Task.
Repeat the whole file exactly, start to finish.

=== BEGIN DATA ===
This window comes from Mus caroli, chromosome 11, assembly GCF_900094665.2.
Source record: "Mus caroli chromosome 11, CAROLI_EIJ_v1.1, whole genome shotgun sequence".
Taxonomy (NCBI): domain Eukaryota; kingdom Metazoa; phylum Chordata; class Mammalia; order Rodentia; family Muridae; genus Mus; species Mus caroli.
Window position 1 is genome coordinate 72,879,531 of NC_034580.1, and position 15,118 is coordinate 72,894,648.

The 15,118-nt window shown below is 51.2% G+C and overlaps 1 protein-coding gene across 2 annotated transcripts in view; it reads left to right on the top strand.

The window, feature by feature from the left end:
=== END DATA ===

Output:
This window comes from Mus caroli, chromosome 11, assembly GCF_900094665.2.
Source record: "Mus caroli chromosome 11, CAROLI_EIJ_v1.1, whole genome shotgun sequence".
Taxonomy (NCBI): domain Eukaryota; kingdom Metazoa; phylum Chordata; class Mammalia; order Rodentia; family Muridae; genus Mus; species Mus caroli.
Window position 1 is genome coordinate 72,879,531 of NC_034580.1, and position 15,118 is coordinate 72,894,648.

The 15,118-nt window shown below is 51.2% G+C and overlaps 1 protein-coding gene across 2 annotated transcripts in view; it reads left to right on the top strand.

The window, feature by feature from the left end: